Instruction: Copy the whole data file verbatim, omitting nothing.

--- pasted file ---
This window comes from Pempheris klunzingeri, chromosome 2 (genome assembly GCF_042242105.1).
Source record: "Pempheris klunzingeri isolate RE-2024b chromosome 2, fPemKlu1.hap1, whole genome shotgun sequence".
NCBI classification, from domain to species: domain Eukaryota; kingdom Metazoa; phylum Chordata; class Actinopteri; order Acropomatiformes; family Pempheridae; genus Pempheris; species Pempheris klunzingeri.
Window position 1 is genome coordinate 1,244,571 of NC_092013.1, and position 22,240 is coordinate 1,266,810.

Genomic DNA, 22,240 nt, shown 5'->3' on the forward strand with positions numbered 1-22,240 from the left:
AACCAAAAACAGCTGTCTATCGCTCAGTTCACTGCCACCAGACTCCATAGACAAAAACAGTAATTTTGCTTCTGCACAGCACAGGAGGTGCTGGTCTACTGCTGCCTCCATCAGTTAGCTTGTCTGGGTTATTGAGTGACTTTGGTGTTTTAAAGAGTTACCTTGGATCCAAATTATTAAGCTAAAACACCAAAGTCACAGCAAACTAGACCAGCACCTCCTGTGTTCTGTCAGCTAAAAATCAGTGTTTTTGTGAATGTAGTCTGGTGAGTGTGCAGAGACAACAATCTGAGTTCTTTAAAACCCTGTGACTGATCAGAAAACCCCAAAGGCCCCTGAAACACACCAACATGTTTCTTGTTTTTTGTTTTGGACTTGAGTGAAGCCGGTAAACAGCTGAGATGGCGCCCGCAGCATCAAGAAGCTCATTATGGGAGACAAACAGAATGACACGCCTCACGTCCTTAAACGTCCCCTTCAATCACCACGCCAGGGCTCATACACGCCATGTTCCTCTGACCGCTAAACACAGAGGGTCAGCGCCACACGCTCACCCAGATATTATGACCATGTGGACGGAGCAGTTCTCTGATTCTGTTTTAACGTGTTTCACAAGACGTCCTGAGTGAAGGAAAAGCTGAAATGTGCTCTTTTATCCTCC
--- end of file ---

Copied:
This window comes from Pempheris klunzingeri, chromosome 2 (genome assembly GCF_042242105.1).
Source record: "Pempheris klunzingeri isolate RE-2024b chromosome 2, fPemKlu1.hap1, whole genome shotgun sequence".
NCBI classification, from domain to species: domain Eukaryota; kingdom Metazoa; phylum Chordata; class Actinopteri; order Acropomatiformes; family Pempheridae; genus Pempheris; species Pempheris klunzingeri.
Window position 1 is genome coordinate 1,244,571 of NC_092013.1, and position 22,240 is coordinate 1,266,810.

Genomic DNA, 22,240 nt, shown 5'->3' on the forward strand with positions numbered 1-22,240 from the left:
AACCAAAAACAGCTGTCTATCGCTCAGTTCACTGCCACCAGACTCCATAGACAAAAACAGTAATTTTGCTTCTGCACAGCACAGGAGGTGCTGGTCTACTGCTGCCTCCATCAGTTAGCTTGTCTGGGTTATTGAGTGACTTTGGTGTTTTAAAGAGTTACCTTGGATCCAAATTATTAAGCTAAAACACCAAAGTCACAGCAAACTAGACCAGCACCTCCTGTGTTCTGTCAGCTAAAAATCAGTGTTTTTGTGAATGTAGTCTGGTGAGTGTGCAGAGACAACAATCTGAGTTCTTTAAAACCCTGTGACTGATCAGAAAACCCCAAAGGCCCCTGAAACACACCAACATGTTTCTTGTTTTTTGTTTTGGACTTGAGTGAAGCCGGTAAACAGCTGAGATGGCGCCCGCAGCATCAAGAAGCTCATTATGGGAGACAAACAGAATGACACGCCTCACGTCCTTAAACGTCCCCTTCAATCACCACGCCAGGGCTCATACACGCCATGTTCCTCTGACCGCTAAACACAGAGGGTCAGCGCCACACGCTCACCCAGATATTATGACCATGTGGACGGAGCAGTTCTCTGATTCTGTTTTAACGTGTTTCACAAGACGTCCTGAGTGAAGGAAAAGCTGAAATGTGCTCTTTTATCCTCC